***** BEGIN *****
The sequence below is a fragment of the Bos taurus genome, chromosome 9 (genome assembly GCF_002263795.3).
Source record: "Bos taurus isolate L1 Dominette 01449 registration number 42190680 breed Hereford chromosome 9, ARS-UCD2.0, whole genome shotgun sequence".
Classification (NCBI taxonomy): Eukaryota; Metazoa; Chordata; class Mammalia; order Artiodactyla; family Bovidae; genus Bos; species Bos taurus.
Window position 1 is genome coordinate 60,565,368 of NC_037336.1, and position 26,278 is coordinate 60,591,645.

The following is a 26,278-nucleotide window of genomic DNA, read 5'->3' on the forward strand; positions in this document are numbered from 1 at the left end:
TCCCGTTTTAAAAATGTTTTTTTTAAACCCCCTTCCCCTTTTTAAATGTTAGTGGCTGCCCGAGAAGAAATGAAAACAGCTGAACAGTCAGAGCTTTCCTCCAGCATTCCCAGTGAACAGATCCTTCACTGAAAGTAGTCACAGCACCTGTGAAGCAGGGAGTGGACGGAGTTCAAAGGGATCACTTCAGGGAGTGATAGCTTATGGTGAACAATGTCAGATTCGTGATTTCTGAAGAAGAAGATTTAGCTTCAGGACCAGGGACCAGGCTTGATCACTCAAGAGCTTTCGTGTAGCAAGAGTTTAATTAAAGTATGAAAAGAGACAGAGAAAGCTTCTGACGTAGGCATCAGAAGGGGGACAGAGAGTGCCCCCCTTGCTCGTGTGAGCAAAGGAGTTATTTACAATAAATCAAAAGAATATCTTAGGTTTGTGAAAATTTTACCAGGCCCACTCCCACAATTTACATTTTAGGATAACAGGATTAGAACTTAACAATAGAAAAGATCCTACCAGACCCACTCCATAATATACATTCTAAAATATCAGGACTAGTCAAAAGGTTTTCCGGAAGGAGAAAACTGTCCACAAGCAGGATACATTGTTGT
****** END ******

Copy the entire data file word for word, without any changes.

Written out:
The sequence below is a fragment of the Bos taurus genome, chromosome 9 (genome assembly GCF_002263795.3).
Source record: "Bos taurus isolate L1 Dominette 01449 registration number 42190680 breed Hereford chromosome 9, ARS-UCD2.0, whole genome shotgun sequence".
Classification (NCBI taxonomy): Eukaryota; Metazoa; Chordata; class Mammalia; order Artiodactyla; family Bovidae; genus Bos; species Bos taurus.
Window position 1 is genome coordinate 60,565,368 of NC_037336.1, and position 26,278 is coordinate 60,591,645.

The following is a 26,278-nucleotide window of genomic DNA, read 5'->3' on the forward strand; positions in this document are numbered from 1 at the left end:
TCCCGTTTTAAAAATGTTTTTTTTAAACCCCCTTCCCCTTTTTAAATGTTAGTGGCTGCCCGAGAAGAAATGAAAACAGCTGAACAGTCAGAGCTTTCCTCCAGCATTCCCAGTGAACAGATCCTTCACTGAAAGTAGTCACAGCACCTGTGAAGCAGGGAGTGGACGGAGTTCAAAGGGATCACTTCAGGGAGTGATAGCTTATGGTGAACAATGTCAGATTCGTGATTTCTGAAGAAGAAGATTTAGCTTCAGGACCAGGGACCAGGCTTGATCACTCAAGAGCTTTCGTGTAGCAAGAGTTTAATTAAAGTATGAAAAGAGACAGAGAAAGCTTCTGACGTAGGCATCAGAAGGGGGACAGAGAGTGCCCCCCTTGCTCGTGTGAGCAAAGGAGTTATTTACAATAAATCAAAAGAATATCTTAGGTTTGTGAAAATTTTACCAGGCCCACTCCCACAATTTACATTTTAGGATAACAGGATTAGAACTTAACAATAGAAAAGATCCTACCAGACCCACTCCATAATATACATTCTAAAATATCAGGACTAGTCAAAAGGTTTTCCGGAAGGAGAAAACTGTCCACAAGCAGGATACATTGTTGT